Rat bite fever on Vancouver Island: 2010-2016

Can Commun Dis Rep. 2018 Sep 6;44(9):215-219. doi: 10.14745/ccdr.v44i09a05.


Background: Rat bite fever (RBF) is a rare bacterial zoonotic infection caused by Streptobacillus moniliformis and Spirillum minus, which are found naturally in rodent respiratory tracts. Recently, multiple cases of RBF were observed on Vancouver Island, British Columbia.

Objective: To conduct a case series analysis of cases of RBF on Vancouver Island between 2010 and 2016 to characterize the epidemiology, presentation, microbiology and treatment of RBF.

Methods: Cases were identified through queries of discharge diagnosis and microbiology laboratory information. Clinical details were collected through review of electronic and paper chart reviews of hospital documentation from Island Health.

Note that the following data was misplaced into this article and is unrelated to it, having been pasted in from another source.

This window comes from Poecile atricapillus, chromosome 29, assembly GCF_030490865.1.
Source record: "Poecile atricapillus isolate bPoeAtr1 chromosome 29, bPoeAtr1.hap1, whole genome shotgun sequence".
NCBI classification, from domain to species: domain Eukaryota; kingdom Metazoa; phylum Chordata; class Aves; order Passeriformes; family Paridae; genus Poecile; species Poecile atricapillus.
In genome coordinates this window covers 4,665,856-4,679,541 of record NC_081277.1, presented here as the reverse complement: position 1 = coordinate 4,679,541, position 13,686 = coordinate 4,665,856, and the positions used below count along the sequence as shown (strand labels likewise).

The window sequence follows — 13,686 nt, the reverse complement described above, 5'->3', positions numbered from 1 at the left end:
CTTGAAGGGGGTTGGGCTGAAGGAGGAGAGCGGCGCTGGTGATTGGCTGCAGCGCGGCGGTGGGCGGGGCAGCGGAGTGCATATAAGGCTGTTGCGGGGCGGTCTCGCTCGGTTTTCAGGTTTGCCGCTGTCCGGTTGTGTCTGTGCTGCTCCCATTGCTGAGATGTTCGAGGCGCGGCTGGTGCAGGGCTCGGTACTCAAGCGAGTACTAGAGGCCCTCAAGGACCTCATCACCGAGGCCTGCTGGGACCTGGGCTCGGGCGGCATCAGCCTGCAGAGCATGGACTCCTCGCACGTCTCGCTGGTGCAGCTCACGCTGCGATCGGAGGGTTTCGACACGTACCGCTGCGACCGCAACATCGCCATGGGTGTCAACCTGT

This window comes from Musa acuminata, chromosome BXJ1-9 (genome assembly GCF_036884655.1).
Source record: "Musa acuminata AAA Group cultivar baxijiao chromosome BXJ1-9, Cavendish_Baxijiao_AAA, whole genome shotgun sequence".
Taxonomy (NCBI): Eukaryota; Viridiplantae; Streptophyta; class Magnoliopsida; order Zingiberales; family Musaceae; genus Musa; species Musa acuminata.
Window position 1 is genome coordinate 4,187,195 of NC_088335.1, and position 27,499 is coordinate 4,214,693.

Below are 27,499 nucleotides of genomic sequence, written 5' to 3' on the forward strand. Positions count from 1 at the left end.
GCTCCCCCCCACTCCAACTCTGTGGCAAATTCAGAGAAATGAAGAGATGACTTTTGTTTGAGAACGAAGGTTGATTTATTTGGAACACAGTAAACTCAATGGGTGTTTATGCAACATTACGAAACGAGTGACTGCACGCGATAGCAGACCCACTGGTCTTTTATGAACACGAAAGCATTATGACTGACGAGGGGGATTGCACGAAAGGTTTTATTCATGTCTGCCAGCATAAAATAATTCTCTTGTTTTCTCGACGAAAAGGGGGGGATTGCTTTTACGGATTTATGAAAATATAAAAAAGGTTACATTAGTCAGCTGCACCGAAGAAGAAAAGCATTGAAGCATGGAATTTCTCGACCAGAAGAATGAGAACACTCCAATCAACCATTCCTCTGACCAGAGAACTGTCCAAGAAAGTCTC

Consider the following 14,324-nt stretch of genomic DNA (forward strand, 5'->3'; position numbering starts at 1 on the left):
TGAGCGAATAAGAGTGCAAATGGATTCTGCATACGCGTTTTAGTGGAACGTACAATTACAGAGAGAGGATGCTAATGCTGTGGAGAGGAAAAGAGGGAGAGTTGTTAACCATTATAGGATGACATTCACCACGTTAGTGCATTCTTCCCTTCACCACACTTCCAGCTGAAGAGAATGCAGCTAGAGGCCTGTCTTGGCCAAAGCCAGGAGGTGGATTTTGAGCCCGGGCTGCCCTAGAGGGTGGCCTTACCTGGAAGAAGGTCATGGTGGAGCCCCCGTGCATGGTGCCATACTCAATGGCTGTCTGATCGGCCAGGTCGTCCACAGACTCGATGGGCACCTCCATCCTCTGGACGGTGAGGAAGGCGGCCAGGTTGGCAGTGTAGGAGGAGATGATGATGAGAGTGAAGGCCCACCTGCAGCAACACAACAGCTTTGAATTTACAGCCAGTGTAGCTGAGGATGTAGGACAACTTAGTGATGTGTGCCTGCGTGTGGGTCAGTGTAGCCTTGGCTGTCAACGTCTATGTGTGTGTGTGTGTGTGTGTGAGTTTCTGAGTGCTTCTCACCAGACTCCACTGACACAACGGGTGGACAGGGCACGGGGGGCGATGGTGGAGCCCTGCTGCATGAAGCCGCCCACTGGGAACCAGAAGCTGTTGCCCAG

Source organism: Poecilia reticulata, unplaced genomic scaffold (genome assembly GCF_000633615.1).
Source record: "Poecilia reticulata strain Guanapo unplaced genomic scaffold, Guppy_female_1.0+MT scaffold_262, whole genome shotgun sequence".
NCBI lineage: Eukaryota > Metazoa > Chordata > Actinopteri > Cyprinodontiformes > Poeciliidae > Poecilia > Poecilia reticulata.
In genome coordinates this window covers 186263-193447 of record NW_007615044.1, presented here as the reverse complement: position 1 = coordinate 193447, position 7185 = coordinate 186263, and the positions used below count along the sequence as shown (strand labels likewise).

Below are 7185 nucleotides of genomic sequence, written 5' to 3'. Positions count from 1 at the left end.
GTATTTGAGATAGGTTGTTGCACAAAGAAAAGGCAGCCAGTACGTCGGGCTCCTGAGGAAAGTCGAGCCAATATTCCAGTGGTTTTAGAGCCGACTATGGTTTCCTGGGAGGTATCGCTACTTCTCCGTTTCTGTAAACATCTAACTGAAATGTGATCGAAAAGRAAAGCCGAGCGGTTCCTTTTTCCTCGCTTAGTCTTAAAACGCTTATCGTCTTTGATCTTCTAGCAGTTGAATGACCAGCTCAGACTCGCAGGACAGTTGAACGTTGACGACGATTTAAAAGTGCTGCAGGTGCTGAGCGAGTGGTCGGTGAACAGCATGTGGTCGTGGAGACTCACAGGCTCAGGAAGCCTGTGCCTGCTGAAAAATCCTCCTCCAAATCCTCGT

Results: Eleven cases of RBF on Vancouver Island were identified between 2010 and 2016. Most cases of RBF were confirmed with identification of S. moniliformis by culture or molecular techniques. All cases presented with fever, and a subset had one or more of the following: myalgia, rash, polyarthralgia, joint effusions, and emesis. All cases were successfully treated with penicillin, ceftriaxone or doxycycline. Seven cases required hospitalization, but there were no deaths or significant morbidity.

Conclusion: This is the largest single case series of RBF in Canada. Diagnosis requires a high index of suspicion by clinicians and early intervention is necessary to prevent morbidity and mortality.

Keywords: Rat bite fever; Spirillium minus; Streptobacillus moniliformis; zoonotic infection.